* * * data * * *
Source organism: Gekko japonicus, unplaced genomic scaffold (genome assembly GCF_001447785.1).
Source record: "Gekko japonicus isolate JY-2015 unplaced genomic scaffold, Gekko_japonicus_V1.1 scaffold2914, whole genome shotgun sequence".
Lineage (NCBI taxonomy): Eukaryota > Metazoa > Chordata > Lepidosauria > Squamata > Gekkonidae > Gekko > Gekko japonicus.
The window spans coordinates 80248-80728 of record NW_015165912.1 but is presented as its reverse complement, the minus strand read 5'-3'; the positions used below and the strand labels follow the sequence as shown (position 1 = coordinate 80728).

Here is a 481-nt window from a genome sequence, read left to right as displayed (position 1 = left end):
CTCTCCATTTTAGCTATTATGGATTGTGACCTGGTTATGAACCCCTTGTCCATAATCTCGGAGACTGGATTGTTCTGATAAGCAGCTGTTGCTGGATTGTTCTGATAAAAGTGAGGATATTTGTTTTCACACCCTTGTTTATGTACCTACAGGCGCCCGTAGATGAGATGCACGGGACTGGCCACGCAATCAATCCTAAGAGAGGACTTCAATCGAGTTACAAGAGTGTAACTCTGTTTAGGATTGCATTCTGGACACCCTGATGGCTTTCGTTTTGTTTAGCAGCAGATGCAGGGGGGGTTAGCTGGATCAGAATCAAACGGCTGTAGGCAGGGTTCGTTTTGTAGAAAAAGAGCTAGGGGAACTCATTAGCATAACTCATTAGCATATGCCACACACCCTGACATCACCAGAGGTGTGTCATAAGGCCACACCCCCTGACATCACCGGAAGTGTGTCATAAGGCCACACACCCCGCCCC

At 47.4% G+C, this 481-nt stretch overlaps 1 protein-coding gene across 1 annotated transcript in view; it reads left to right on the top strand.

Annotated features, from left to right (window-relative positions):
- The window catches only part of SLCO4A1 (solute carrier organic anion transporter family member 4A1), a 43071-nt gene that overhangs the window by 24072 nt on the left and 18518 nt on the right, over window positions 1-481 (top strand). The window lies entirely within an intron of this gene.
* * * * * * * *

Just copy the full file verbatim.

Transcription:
Source organism: Gekko japonicus, unplaced genomic scaffold (genome assembly GCF_001447785.1).
Source record: "Gekko japonicus isolate JY-2015 unplaced genomic scaffold, Gekko_japonicus_V1.1 scaffold2914, whole genome shotgun sequence".
Lineage (NCBI taxonomy): Eukaryota > Metazoa > Chordata > Lepidosauria > Squamata > Gekkonidae > Gekko > Gekko japonicus.
The window spans coordinates 80248-80728 of record NW_015165912.1 but is presented as its reverse complement, the minus strand read 5'-3'; the positions used below and the strand labels follow the sequence as shown (position 1 = coordinate 80728).

Here is a 481-nt window from a genome sequence, read left to right as displayed (position 1 = left end):
CTCTCCATTTTAGCTATTATGGATTGTGACCTGGTTATGAACCCCTTGTCCATAATCTCGGAGACTGGATTGTTCTGATAAGCAGCTGTTGCTGGATTGTTCTGATAAAAGTGAGGATATTTGTTTTCACACCCTTGTTTATGTACCTACAGGCGCCCGTAGATGAGATGCACGGGACTGGCCACGCAATCAATCCTAAGAGAGGACTTCAATCGAGTTACAAGAGTGTAACTCTGTTTAGGATTGCATTCTGGACACCCTGATGGCTTTCGTTTTGTTTAGCAGCAGATGCAGGGGGGGTTAGCTGGATCAGAATCAAACGGCTGTAGGCAGGGTTCGTTTTGTAGAAAAAGAGCTAGGGGAACTCATTAGCATAACTCATTAGCATATGCCACACACCCTGACATCACCAGAGGTGTGTCATAAGGCCACACCCCCTGACATCACCGGAAGTGTGTCATAAGGCCACACACCCCGCCCC

At 47.4% G+C, this 481-nt stretch overlaps 1 protein-coding gene across 1 annotated transcript in view; it reads left to right on the top strand.

Annotated features, from left to right (window-relative positions):
- The window catches only part of SLCO4A1 (solute carrier organic anion transporter family member 4A1), a 43071-nt gene that overhangs the window by 24072 nt on the left and 18518 nt on the right, over window positions 1-481 (top strand). The window lies entirely within an intron of this gene.